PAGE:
The pathologist plays a pivotal role in the differential diagnosis and confirmation of breast cancer. The pathologist will exam cell samples taken from the tumor and through a variety of tests, either confirm of exclude the diagnosis of breast cancer. A pathologist also helps determine the aggressiveness of the cancer and the extent of any spreading or ‘metastasis‘, helps in suggesting treatment, and also helps in the evaluation of successful breast cancer treatments.
Most breast cancer treatments involve surgery
The primary treatment modality for breast cancer is through surgery. Therefore, the central role in breast cancer treatment truly falls upon the surgeon. However, surgeons will not act without a clear treatment plan, established in consultation with the all members of the team, and especially the radiologist and pathologist, and also with the women herself. Surgery is often required in the excision of small tissue samples for biopsy analysis, usually from the suspected tumor but often from the lymph nodes as well. And of course, the surgeons performs the lumpectomy or mastectomy, as required.
The true breast cancer expert is the oncologist
The oncologist is a specialist in all kinds of cancer, including breast cancer. Usually, the breast cancer treatment team counts on the input of the oncologist for an opinion on the best treatment approach for a particular type of breast cancer, and to keep up on the very latest treatment studies and trials. In fact, it is the oncologist who typically determines and administers chemotherapy treatments. A hemato-oncologist is a specialist in diagnostic elements of cancer as found in the blood. They play a pivotal role in finding specific breast cancer ‘markers‘, suggesting chemo therapies, and monitoring treatment success.
Good communication is vital for breast cancer treatment
It is important to recognize a patient’s needs, to respect each other, and to maintain good communication in a climate of respect among all team members. Breast cancer treatment can be very stressful, and through good communication and informed involvement from all team members, patient motivation remains high.
For further reading, I suggest you visit this page with information on breast cancer staging vs. screening, and go to this page that has information on the hormone receptor status of breast cancers.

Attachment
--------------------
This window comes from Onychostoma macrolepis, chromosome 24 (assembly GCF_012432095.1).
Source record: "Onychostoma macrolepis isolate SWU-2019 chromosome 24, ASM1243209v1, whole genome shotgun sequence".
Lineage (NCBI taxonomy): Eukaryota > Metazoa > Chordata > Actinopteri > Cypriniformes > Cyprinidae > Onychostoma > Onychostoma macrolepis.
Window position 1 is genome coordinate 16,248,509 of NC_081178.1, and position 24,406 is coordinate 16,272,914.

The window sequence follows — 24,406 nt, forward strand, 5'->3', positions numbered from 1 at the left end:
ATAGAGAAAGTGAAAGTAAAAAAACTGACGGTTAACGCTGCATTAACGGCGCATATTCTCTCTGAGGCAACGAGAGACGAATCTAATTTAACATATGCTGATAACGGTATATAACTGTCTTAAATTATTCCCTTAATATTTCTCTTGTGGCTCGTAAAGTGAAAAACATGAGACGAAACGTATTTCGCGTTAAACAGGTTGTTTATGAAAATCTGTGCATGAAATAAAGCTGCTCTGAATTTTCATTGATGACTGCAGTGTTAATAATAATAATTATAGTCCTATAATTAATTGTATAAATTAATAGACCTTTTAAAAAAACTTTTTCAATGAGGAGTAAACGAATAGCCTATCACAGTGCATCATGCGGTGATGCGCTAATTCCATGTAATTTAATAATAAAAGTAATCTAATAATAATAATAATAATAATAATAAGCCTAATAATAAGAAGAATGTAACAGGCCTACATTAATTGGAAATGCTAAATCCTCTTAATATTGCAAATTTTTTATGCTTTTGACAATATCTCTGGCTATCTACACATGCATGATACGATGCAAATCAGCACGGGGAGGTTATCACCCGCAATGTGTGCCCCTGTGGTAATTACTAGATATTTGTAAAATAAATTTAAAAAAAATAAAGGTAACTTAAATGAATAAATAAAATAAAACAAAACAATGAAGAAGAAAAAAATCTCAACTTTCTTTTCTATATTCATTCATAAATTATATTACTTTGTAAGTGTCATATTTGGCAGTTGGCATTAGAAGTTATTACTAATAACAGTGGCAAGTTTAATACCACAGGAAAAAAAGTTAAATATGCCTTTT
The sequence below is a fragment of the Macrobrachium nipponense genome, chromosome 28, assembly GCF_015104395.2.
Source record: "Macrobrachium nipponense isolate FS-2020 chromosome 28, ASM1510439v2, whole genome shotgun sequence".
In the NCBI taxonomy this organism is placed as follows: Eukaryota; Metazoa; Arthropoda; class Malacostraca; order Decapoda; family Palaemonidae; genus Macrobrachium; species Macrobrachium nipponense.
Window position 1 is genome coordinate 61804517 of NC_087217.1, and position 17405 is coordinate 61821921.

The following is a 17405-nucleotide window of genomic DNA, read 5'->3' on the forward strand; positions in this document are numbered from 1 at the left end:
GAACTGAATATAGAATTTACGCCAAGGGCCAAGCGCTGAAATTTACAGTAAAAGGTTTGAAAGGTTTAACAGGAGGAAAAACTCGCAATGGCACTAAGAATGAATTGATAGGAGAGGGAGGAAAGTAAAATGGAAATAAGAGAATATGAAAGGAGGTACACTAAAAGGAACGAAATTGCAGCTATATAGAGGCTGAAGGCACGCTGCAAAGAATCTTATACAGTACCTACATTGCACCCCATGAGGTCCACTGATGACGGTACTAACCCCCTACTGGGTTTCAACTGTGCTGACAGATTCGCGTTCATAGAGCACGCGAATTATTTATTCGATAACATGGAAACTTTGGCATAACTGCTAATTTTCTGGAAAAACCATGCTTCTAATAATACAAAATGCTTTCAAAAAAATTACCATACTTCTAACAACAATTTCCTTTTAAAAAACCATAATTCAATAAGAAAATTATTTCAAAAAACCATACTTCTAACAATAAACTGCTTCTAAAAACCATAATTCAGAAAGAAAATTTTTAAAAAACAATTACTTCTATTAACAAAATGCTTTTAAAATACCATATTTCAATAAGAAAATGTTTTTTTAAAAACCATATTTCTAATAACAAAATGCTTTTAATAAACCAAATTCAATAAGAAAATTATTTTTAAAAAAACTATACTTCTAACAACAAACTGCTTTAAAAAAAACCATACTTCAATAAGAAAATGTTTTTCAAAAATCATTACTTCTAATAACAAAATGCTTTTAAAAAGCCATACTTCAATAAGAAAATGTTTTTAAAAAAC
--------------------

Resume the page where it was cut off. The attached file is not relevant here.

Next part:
- Marsh, CJ., Boult, M., Wang, JX., Madeem, GJ., Roder, DM., Kollias, J. National Breast Cancer Audit: the use of multidisciplinary care teams by breast surgeons in Australia and New Zealand Med J Aust 2008; 188 (7): 385-388.
- Gillis CR, Hole DJ. Survival outcome of care by specialist surgeons in breast cancer: a study of 3786 patients in the west of Scotland. BMJ 1996; 312: 145-148.
- Frost MH, Arvizu RD, Jayakumar S, et al. A multidisciplinary healthcare delivery model for women with breast cancer: patient satisfaction and physical and psychosocial adjustment. Oncol Nurs Forum 1999; 26: 1673-1680.
- Luxford K, Rainbird K. Multidisciplinary care for women with breast cancer: a national demonstration program. NSW Public Health Bulletin 2001; 12: 277-279.
- Tulloh BR, Goldsworthy ME. Breast cancer management: a rural perspective. Med J Aust 1997; 166: 26-29.
- Houssami N, Sainsbury R. Breast cancer: multidisciplinary care and clinical outcomes. Eur J Cancer, 2006, 42, 2480-2491
- Ruhstaller T, Roe H, Thurlimann B, Nicoll JJ. The multidisciplinary meeting: an indispensable aid to communication between different specialities. Eur J Cancer, 2006, 42, 2459-2462.
- Pruthi, S., Brandt, KR., Degnim, AC., Goetz, MT., Perez, EA., Reynolds, CA., Schomberg, PJ., Dy, GK., Ingle, JN.A Multidisciplinary Approach to the Management of Breast Cancer, Part 1: Prevention and Diagnosis Mayo Clinic Proceedings August 2007 vol. 82 no. 8 999-1012
- Sarah Lewis, Craig A. White, Liam Dorris, (2005) "Psychosocial care within a multidisciplinary breast cancer team", Clinical Governance: An International Journal, Vol. 10 Iss: 4, pp.304 – 307
- Kane B, Luz S, O’Briain DS, McDermott R. Multidisciplinary team meetings and their impact on workflow in radiology and pathology departments. BMC Med. 2007 Jun 13;5:15.
Back to breast cancer treatment list or to the brand new breast cancer homepage.